For instance, did you know that besides the government's health data, we also have at our disposal data on the following?

There are over 100 XML feeds, APIs, and other data sources at http://www.usgovxml.com/, including other topics such as court findings, treasury information, social security data, etc. The list above is just a sampling.

Besides data available at the government level, let's not also forget public records data at the state and county levels. Publicly available information includes:

  • Abandoned and Unclaimed Properties
  • Grants
  • Criminal records and data
  • Real estate sales, transfers, and deeds
  • Marriage/divorce/childbirth records
  • Most Wanted and Fugitive data
  • Obituaries
  • Stolen vehicles/boats data
  • Historical Newspaper Headline data
  • Missing persons
  • Economical data (exports, demographics, property values, salaries, etc.)
  • Tourism data

A link to each individual state government website can be found on USA.gov.

What happens if we cross reference traffic patterns with age of people driving, or motorcycle licenses with crash reports, so we can better educate our motorcycle riding population and reduce the number of injuries? What kinds of motorcycle crashes are the most common? What part of the country has the lowest motorcycle fatality rate? Does average age of riders or weather have an effect on this? What makes them successful? What can we learn from that?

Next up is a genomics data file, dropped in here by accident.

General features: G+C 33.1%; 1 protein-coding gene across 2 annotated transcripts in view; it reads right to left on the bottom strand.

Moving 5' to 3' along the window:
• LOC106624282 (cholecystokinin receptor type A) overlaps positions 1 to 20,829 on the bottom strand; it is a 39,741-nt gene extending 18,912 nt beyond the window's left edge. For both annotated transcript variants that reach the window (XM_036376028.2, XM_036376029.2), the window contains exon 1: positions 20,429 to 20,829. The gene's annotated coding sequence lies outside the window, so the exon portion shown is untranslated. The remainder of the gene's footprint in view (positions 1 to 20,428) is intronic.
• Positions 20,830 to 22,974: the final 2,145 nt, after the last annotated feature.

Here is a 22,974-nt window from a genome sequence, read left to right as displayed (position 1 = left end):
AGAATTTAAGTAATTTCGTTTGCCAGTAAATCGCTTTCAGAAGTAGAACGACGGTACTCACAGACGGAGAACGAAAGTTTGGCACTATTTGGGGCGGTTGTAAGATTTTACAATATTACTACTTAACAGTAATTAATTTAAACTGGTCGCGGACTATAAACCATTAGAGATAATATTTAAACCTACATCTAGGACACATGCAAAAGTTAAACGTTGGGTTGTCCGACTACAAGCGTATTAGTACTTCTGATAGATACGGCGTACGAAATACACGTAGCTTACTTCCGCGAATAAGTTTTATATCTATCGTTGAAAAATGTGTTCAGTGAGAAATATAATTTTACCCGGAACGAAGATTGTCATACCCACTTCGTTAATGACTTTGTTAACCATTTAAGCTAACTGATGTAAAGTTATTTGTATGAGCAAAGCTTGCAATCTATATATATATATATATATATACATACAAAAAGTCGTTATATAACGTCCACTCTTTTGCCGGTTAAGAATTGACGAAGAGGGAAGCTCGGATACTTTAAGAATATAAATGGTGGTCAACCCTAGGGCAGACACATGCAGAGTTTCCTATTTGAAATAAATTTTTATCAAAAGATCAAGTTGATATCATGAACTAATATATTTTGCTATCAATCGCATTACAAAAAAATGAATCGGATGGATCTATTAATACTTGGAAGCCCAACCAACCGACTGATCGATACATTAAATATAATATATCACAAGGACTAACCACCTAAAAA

What happens if we overlap sports statistics with education? Or what if we look at health records and divorce records versus marriage licenses? Does a population with a high divorce rate also die earlier? Does it go to the hospital more? Are there diseases that are more common in married people versus single people? What if we referenced dog ownership with divorce rates? Or use health records as an indicator of where dog therapy programs should be?

What if we wanted to write an app that would help veterans or homeless advocates find abandoned and unclaimed properties, and match them with available grants? Or what if we wanted to help photographers get that perfect shot by matching up sunset times and beach locations with weather patterns, so they know when and where they can find a perfect cloud-free beach sunset?

What things can we predict? What correlations can be made? How can we help people do their jobs better or live better lives? How can we use our skills to make data available to others? What other data should we have access to, and who can we talk to about that?

It should also be known that there are hundreds of other data sources for other countries, not just the US. Some other resources for you, if you're interested in looking at international data:

Knowledge is power, especially when it can be backed by looking at data in a new and exciting way. It's open and waiting for all of us. What will you do with it?